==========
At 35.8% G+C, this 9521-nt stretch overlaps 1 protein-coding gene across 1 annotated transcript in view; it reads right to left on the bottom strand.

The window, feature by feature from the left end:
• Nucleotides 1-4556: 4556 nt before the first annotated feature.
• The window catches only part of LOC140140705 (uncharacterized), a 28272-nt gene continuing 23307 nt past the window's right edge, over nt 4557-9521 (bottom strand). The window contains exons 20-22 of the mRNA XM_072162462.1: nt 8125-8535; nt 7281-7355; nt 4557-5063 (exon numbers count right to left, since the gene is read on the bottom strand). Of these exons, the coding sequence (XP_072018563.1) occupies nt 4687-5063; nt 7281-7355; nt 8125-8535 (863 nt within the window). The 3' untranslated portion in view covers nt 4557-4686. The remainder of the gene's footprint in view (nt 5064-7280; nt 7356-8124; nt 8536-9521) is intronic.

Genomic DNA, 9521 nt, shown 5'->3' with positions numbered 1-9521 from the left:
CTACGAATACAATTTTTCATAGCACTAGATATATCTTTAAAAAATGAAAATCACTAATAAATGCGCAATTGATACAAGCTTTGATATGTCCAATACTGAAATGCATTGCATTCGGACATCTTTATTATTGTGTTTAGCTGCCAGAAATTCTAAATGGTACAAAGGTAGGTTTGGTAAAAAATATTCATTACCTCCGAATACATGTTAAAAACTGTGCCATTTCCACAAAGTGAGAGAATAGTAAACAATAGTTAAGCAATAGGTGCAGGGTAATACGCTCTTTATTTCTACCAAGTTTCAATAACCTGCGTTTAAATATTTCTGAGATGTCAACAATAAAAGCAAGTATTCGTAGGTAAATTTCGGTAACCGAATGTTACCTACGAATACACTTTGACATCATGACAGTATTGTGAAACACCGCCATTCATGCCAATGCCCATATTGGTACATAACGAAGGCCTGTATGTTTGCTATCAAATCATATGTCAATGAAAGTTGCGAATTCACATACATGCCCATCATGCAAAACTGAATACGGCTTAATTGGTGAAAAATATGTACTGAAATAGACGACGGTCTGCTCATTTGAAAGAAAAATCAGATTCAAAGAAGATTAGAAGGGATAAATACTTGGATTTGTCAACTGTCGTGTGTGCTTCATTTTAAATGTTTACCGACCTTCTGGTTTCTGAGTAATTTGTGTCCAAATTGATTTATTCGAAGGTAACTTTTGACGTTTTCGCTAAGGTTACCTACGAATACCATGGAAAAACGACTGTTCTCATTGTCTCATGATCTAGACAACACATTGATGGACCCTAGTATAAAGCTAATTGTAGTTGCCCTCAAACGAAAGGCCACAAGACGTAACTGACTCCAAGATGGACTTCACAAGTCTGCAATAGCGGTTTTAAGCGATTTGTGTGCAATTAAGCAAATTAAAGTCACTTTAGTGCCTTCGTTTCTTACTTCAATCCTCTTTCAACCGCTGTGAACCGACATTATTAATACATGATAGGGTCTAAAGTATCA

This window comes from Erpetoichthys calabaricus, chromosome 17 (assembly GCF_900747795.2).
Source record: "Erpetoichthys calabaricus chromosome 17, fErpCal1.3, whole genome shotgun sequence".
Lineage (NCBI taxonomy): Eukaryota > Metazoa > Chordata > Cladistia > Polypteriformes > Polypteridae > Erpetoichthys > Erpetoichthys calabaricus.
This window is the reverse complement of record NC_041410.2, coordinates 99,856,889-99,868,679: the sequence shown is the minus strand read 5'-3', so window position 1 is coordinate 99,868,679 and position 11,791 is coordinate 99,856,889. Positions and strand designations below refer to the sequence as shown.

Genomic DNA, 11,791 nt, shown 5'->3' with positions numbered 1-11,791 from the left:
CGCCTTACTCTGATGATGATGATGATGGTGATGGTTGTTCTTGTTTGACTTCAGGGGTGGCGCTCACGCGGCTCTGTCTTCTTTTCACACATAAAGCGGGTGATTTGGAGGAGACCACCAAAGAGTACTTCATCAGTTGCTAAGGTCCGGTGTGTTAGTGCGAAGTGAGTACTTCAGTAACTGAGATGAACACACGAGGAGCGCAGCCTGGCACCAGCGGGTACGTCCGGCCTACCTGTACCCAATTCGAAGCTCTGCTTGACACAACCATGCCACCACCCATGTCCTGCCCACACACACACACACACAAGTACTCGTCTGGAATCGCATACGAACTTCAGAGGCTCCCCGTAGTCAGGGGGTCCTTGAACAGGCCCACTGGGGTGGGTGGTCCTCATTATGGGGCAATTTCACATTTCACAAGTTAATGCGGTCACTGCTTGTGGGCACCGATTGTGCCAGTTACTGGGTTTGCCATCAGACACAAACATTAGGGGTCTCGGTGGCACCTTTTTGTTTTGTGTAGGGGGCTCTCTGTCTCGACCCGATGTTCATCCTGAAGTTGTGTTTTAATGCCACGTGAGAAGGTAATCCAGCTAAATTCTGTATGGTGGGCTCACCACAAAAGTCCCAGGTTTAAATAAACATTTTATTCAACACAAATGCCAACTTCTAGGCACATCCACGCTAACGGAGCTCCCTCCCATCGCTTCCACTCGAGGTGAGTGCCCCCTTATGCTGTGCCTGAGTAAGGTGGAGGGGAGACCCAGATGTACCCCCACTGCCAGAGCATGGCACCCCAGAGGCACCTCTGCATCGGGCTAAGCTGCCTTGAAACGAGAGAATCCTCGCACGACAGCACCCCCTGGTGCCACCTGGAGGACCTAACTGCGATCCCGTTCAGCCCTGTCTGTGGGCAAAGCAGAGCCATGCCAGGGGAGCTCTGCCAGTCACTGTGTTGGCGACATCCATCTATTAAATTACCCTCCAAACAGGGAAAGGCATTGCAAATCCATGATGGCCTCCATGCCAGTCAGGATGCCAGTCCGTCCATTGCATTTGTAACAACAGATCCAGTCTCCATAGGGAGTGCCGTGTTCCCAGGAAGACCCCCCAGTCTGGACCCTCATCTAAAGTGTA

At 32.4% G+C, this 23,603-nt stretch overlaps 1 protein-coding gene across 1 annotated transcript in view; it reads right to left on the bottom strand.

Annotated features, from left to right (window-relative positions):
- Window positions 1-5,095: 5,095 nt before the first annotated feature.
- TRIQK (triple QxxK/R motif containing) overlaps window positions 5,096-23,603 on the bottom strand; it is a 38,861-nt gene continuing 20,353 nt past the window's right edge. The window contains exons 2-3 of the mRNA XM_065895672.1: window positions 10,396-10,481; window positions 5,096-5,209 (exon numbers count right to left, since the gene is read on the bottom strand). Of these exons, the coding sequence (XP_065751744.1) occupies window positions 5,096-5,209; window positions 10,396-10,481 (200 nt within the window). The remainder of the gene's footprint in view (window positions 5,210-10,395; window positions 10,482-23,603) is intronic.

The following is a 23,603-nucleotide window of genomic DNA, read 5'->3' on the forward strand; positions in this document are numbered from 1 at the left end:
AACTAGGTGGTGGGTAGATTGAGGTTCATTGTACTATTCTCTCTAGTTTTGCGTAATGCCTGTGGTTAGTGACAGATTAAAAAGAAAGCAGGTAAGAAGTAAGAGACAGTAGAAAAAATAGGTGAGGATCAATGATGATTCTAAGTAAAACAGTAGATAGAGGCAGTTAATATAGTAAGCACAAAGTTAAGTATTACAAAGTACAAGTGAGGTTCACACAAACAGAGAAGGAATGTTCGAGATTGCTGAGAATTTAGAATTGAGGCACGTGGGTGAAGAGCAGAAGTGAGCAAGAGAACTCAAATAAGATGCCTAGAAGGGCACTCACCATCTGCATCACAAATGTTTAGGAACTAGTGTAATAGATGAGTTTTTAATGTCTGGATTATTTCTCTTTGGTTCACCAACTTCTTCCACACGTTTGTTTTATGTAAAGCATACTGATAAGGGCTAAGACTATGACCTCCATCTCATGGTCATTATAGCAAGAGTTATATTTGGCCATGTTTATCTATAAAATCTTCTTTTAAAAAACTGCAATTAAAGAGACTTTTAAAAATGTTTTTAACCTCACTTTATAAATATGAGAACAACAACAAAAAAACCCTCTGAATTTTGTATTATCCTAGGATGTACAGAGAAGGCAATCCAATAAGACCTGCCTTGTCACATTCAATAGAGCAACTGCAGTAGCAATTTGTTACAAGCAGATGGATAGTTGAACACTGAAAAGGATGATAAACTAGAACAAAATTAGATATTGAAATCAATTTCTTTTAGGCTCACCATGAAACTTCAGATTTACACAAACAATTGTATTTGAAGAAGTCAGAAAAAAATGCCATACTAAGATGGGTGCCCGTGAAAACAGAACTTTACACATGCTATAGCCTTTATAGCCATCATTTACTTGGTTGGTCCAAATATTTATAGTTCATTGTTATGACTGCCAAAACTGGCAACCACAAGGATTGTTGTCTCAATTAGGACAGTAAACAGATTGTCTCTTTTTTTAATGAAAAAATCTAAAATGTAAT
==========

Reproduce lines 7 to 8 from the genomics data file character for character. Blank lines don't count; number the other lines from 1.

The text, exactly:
This window comes from Erpetoichthys calabaricus, chromosome 17 (assembly GCF_900747795.2).
Source record: "Erpetoichthys calabaricus chromosome 17, fErpCal1.3, whole genome shotgun sequence".